It’s Saturday evening here at Atlantic College in Wales, and it’s incredibly difficult to believe that we’ve all been together for six days now. We’re leaving at 5:30 on Monday morning to begin the two-day drive from here to Innsbruck, Austria, and then we’ll be in Karlovac, Croatia on July 2.
Let’s start with the story of my journey here, as international flights are never without some excitement. Dustin drove me to Dulles on Sunday afternoon (THANKS DUSTIN!!!), and we were both astonished to see that traffic going into and around the airport terminal was not unlike what you generally see on 395 during rush hour. After finally getting to the United doors, I hugged Dustin and turned to see the chaos that was the United area, both in and outside the terminal. A long line of people were waiting on the sidewalk to check their bags at the curb; a mindblowingly long line of people were inside waiting for both domestic and international check in. The sheer volume of people meant that anyone just arriving needed about 10 minutes just to figure out where they were supposed to go – in other words, where the line actually began.
If you’re familiar with the Dulles terminal, just try to picture that literally the entire left half of it was filled with rows and rows of people waiting in line. There were THOUSANDS of us waiting around just for our international check-ins, and most of the people in line were at an added disadvantage of having arrived only about two hours early for their flights – mistake! I waited with a couple who’d been married the day before and were on their way to Italy for their honeymoon; it looked like pretty much everyone around me was going to miss their flight just because of the length of the line. I waited for over an hour – long enough to make it near what appeared to be the front – when finally a United employee came by asking people for their departure times. When I said 7:00, the woman went “oh wow, you’re early! You don’t need to be in this line! This is just for people who will miss their flights otherwise.” She then proceeded to lead me to a self check-in (which is apparently now possible on international flights), and I made it through security just in time to reach my gate with five minutes to spare before boarding.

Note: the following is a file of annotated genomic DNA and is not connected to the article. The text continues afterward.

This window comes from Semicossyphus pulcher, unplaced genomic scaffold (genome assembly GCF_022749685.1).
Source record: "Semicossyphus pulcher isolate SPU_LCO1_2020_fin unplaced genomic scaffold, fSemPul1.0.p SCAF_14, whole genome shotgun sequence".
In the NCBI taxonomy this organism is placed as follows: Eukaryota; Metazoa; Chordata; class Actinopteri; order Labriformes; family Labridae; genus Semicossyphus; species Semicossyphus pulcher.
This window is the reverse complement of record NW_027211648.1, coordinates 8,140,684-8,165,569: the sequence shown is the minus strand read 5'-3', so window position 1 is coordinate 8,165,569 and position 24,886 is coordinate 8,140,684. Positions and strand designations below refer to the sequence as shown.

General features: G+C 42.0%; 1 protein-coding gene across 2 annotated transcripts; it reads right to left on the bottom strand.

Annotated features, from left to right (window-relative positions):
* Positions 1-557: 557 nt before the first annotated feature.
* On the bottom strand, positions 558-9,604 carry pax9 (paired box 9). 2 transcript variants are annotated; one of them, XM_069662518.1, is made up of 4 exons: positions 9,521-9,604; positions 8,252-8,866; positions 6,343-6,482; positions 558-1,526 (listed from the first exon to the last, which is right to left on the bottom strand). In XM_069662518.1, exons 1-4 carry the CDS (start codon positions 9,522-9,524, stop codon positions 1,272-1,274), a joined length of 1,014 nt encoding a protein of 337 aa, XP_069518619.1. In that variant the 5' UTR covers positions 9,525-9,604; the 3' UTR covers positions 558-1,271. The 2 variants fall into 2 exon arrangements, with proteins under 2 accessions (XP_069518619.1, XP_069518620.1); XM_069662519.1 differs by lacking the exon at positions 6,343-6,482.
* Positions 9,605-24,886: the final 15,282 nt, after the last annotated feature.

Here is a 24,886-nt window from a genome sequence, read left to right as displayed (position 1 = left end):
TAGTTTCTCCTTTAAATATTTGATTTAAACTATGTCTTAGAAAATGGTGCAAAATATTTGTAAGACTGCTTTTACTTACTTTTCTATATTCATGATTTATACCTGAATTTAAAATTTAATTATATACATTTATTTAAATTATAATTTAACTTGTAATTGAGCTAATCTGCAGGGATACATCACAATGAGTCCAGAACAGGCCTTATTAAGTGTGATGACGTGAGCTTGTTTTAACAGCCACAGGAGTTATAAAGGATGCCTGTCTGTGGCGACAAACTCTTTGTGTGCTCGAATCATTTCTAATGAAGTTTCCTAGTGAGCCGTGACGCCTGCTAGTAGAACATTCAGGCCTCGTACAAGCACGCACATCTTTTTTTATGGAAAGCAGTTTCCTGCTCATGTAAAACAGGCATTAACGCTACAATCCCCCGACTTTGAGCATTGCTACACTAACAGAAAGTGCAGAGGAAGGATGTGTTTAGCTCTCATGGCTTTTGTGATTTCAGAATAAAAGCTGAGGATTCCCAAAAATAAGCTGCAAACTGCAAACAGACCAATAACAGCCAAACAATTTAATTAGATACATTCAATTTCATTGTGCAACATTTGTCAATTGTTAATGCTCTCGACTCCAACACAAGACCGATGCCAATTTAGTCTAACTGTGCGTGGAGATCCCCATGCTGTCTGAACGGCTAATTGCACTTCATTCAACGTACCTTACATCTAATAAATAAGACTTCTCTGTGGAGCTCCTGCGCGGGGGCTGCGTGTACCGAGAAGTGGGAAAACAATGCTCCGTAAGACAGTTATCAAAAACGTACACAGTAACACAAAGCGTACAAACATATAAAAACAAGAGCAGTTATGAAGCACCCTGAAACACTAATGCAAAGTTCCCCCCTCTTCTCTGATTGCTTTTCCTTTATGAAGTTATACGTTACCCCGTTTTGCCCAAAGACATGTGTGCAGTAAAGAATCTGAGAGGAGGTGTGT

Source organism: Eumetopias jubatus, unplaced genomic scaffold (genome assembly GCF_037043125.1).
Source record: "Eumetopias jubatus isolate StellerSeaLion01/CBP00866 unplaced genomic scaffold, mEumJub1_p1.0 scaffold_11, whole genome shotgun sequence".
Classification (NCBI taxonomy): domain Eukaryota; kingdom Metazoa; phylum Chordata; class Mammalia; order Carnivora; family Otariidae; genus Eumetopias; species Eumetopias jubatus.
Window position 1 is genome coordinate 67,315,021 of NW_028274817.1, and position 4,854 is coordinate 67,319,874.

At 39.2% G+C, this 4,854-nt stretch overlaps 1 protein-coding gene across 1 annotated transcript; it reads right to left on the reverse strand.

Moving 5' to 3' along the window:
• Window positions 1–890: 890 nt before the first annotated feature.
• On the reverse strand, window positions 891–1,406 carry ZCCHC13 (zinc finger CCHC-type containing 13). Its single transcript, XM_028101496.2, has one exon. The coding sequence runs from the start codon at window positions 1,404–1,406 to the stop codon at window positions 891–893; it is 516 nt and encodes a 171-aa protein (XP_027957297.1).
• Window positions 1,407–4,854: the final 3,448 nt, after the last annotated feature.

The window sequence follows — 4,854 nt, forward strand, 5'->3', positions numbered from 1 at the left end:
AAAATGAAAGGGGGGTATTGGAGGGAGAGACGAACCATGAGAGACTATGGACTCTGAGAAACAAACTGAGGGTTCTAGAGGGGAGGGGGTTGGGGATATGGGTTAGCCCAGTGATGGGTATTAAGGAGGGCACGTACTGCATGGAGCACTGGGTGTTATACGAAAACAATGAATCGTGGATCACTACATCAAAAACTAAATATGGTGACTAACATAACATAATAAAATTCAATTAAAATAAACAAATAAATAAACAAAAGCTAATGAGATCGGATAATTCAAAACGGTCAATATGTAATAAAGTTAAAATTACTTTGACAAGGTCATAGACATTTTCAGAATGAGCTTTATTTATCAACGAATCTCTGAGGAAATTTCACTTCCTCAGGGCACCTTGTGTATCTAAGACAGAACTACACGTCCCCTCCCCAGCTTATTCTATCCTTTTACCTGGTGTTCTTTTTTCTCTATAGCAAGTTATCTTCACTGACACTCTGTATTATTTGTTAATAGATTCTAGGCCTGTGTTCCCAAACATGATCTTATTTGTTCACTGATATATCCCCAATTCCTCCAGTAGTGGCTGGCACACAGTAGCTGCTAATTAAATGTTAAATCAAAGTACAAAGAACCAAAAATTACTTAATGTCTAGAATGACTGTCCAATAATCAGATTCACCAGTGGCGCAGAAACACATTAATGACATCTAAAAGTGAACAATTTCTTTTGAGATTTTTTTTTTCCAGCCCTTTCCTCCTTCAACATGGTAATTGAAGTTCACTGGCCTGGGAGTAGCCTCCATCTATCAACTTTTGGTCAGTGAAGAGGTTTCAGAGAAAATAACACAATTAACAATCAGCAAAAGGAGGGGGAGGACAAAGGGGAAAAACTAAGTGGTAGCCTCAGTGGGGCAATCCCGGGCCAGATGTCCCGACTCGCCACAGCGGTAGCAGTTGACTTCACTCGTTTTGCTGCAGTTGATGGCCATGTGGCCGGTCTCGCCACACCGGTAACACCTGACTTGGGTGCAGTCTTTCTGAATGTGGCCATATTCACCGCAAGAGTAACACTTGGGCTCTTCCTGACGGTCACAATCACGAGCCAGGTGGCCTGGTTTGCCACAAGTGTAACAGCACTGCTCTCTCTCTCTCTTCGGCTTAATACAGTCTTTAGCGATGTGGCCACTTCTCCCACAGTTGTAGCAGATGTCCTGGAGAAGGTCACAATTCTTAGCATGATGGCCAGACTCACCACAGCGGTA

The flight itself was uneventful other than the fact that I was surrounded by the members of the UVA rowing team who were en route to a competition just outside of London. I had a nice little chat with the guy behind me, who expressed hope that my experience with athletic spectating would be more interesting at UVA than at William & Mary. 🙂
We landed at Heathrow about seven hours later (quite a nice change from the 11 hours to Brazil), and I got through customs with the apparently standard British interrogation of “why are you here? how long are you staying? when are you coming back?”. Unfortunately, I met with defeat when I got to the baggage terminal… I had made it onto my flight, but my bag had not (despite the fact that we delayed leaving the gate specifically to let another luggage truck unload). This was no big deal as I had learned my lesson after our 2006 trip to Croatia when I didn’t have luggage for 48 hours; I had brought enough clothes and toiletries with me to last another day. I was also able to call Scott, our expedition leader, and get an address for where we’d be so that I could have the luggage sent on.
I spent the next two hours waiting in the terminal until our 10:30 meet-up time. I managed to find Danijel, the only other person on this trip from the US (and by from the US, I mean born in Bosnia and having lived in the US for the last 12 years), and we got to know each other a bit while waiting for Scott and Sion. It was awesome to finally meet everyone after two rounds of online video conferencing! We passed another hour at a coffee shop (I had coffee on the plane AND in the airport in a furious attempt to prevent feeling jet lag) before meeting up with Hannah from Canada and Daniela (Dani) from Portugal. The six of us piled into the van that we’ll be driving from here to Serbia and back and started the three-hour drive up to Cardiff and then on to Atlantic College. Along the way we stopped at a hotel to pick up Lib/Libby (from Cardiff), and finally we arrived at Atlantic College, where Will (from England) hopped aboard at the gate. The final member of the expedition, Martha (from France/Wales) arrived later in the evening.
I will devote a separate entry to how awesome each of these people is – we have a truly AMAZING group of nine assembled to go on this adventure together, and already everyone feels like long-lost family!